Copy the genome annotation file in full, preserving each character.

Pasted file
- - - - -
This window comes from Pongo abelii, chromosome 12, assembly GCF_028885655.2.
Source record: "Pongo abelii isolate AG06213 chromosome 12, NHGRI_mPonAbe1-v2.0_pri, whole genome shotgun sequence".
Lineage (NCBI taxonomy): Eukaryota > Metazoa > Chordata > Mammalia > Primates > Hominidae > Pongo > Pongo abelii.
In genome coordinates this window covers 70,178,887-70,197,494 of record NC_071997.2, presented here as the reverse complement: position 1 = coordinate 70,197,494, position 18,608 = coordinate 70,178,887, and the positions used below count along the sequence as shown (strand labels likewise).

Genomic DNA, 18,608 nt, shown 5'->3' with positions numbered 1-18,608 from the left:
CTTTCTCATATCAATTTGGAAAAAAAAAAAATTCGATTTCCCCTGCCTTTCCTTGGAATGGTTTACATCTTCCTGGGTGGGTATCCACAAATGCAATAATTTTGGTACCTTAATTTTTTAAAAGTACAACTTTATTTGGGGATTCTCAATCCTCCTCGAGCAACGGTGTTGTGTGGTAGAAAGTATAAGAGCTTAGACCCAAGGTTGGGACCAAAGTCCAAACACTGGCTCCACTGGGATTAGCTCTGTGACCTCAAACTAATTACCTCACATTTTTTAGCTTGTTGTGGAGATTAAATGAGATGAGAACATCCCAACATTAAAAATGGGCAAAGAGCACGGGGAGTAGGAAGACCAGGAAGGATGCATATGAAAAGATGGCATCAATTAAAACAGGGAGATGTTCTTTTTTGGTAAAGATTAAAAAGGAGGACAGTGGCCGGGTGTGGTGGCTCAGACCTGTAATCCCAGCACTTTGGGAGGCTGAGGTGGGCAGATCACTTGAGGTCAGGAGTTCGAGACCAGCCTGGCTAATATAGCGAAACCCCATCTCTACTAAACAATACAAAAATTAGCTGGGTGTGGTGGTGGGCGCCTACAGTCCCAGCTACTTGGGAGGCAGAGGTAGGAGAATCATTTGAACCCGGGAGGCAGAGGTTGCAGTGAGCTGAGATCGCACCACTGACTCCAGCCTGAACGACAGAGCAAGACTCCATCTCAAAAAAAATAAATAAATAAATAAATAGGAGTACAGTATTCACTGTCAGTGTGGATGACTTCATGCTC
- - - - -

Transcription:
This window comes from Pongo abelii, chromosome 12, assembly GCF_028885655.2.
Source record: "Pongo abelii isolate AG06213 chromosome 12, NHGRI_mPonAbe1-v2.0_pri, whole genome shotgun sequence".
Lineage (NCBI taxonomy): Eukaryota > Metazoa > Chordata > Mammalia > Primates > Hominidae > Pongo > Pongo abelii.
In genome coordinates this window covers 70,178,887-70,197,494 of record NC_071997.2, presented here as the reverse complement: position 1 = coordinate 70,197,494, position 18,608 = coordinate 70,178,887, and the positions used below count along the sequence as shown (strand labels likewise).

Genomic DNA, 18,608 nt, shown 5'->3' with positions numbered 1-18,608 from the left:
CTTTCTCATATCAATTTGGAAAAAAAAAAAATTCGATTTCCCCTGCCTTTCCTTGGAATGGTTTACATCTTCCTGGGTGGGTATCCACAAATGCAATAATTTTGGTACCTTAATTTTTTAAAAGTACAACTTTATTTGGGGATTCTCAATCCTCCTCGAGCAACGGTGTTGTGTGGTAGAAAGTATAAGAGCTTAGACCCAAGGTTGGGACCAAAGTCCAAACACTGGCTCCACTGGGATTAGCTCTGTGACCTCAAACTAATTACCTCACATTTTTTAGCTTGTTGTGGAGATTAAATGAGATGAGAACATCCCAACATTAAAAATGGGCAAAGAGCACGGGGAGTAGGAAGACCAGGAAGGATGCATATGAAAAGATGGCATCAATTAAAACAGGGAGATGTTCTTTTTTGGTAAAGATTAAAAAGGAGGACAGTGGCCGGGTGTGGTGGCTCAGACCTGTAATCCCAGCACTTTGGGAGGCTGAGGTGGGCAGATCACTTGAGGTCAGGAGTTCGAGACCAGCCTGGCTAATATAGCGAAACCCCATCTCTACTAAACAATACAAAAATTAGCTGGGTGTGGTGGTGGGCGCCTACAGTCCCAGCTACTTGGGAGGCAGAGGTAGGAGAATCATTTGAACCCGGGAGGCAGAGGTTGCAGTGAGCTGAGATCGCACCACTGACTCCAGCCTGAACGACAGAGCAAGACTCCATCTCAAAAAAAATAAATAAATAAATAAATAGGAGTACAGTATTCACTGTCAGTGTGGATGACTTCATGCTC